Wednesday, February 8, 2012
A Fist Full of Dollars (1964) – The subtext of the film is a criticism of President Johnson’s negotiations for the Panama Canal replacement which was to cost US taxpayers $150 billion over a 15 year period.
The Good, The Bad and The Ugly (1966) – The landmark spaghetti western was actually an indictment of the Italian fashion and cosmetics industry for using animals in product testing
Paint Your Wagon (1969) – Eastwood’s first foray into musicals met with mixed reviews. The film was intended to counter the hippie music of Woodstock and turn the American public back the wholesome style of Broadway show tunes.
Two Mules For Sister Sarah (1970) – This western features Shirley MacLaine as nun on the run from a band of French soldiers. The selection of transportation across the Mexican wasteland is clearly a critique of the AMC Gremlin, Ford Pinto and other compact cars which were being launched into the marketplace at that time.
Dirty Harry (1971) – The first of the Harry Callaghan films introduced us to the cop whose disrespect for the law was matched only by his pursuit of justice. Thus began a string of films endorsing Presidents Nixon and Ford for their willingness to bend the rules to get results at all costs. A gap of seven years in the movies occurs from 1976 (when Jimmy Carter took office) to 1983 when “Sudden Impact” was released to laud President Reagan’s rapid re-ignition of the US economy.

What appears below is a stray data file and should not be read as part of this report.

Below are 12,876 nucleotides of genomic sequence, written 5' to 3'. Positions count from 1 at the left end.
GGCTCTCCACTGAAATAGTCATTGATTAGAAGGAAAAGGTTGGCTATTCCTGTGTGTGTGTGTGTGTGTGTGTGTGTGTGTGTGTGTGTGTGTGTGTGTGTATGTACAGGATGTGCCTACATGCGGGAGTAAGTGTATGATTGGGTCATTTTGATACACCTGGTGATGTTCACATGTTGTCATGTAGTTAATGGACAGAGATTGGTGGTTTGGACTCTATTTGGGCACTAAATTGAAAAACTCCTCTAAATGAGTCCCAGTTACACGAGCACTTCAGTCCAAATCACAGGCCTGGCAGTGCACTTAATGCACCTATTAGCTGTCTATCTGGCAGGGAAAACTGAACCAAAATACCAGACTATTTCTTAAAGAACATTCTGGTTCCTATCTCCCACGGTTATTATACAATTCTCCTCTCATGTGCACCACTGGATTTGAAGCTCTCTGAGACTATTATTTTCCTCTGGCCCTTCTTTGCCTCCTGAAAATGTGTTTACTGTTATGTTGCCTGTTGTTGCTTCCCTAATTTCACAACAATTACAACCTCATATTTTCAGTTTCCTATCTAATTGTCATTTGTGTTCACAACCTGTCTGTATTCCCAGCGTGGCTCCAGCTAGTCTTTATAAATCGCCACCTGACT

Every Which Way But Loose (1978) – Eastwood’s first “comedy” exposed movie audiences to his lighter side, but masked a scathing indictment of the U.S. Mint’s decision to introduce the Susan B. Anthony dollar into circulation.
Unforgiven (1992) – This gritty western about two retired gunmen setting out for one final “hit” is clearly an allegory of the U.S. government’s refusal to sign the UN convention on Climate Change and Biological Diversity in Rio De Janeiro that same year.
The Bridges of Madison County (1995) – The romantic tale of a lonely woman’s affair with a visiting photographer provided Meryl Streep with another of her many Academy Award nominations. The film also showed that Eastwood’s political interests are not limited to the US alone. The parallels between the forbidden love of the two characters and the referendum for Quebec independence from Canada are too hard to ignore.
Million Dollar Baby (2004) – Contrary to opinion, the Oscar winner is neither a criticism of the violence in boxing nor an endorsement for the right to euthanasia for the critically ill. In a surprise twist, the film is actually metaphor for the recall of California Gray Davis and election of Arnold Schwarzenegger the previous year.
Space Cowboys (2000) – The rollicking good tale of four elderly test pilots finally getting their chance to fly in space captured the imaginations of audiences of all ages. Eastwood’s position on gay marriage (with Vermont legalizing same-sex civil unions that same year) is displayed clearly in several critical scenes, although the phrase “re-entry” is not spoken in any of them.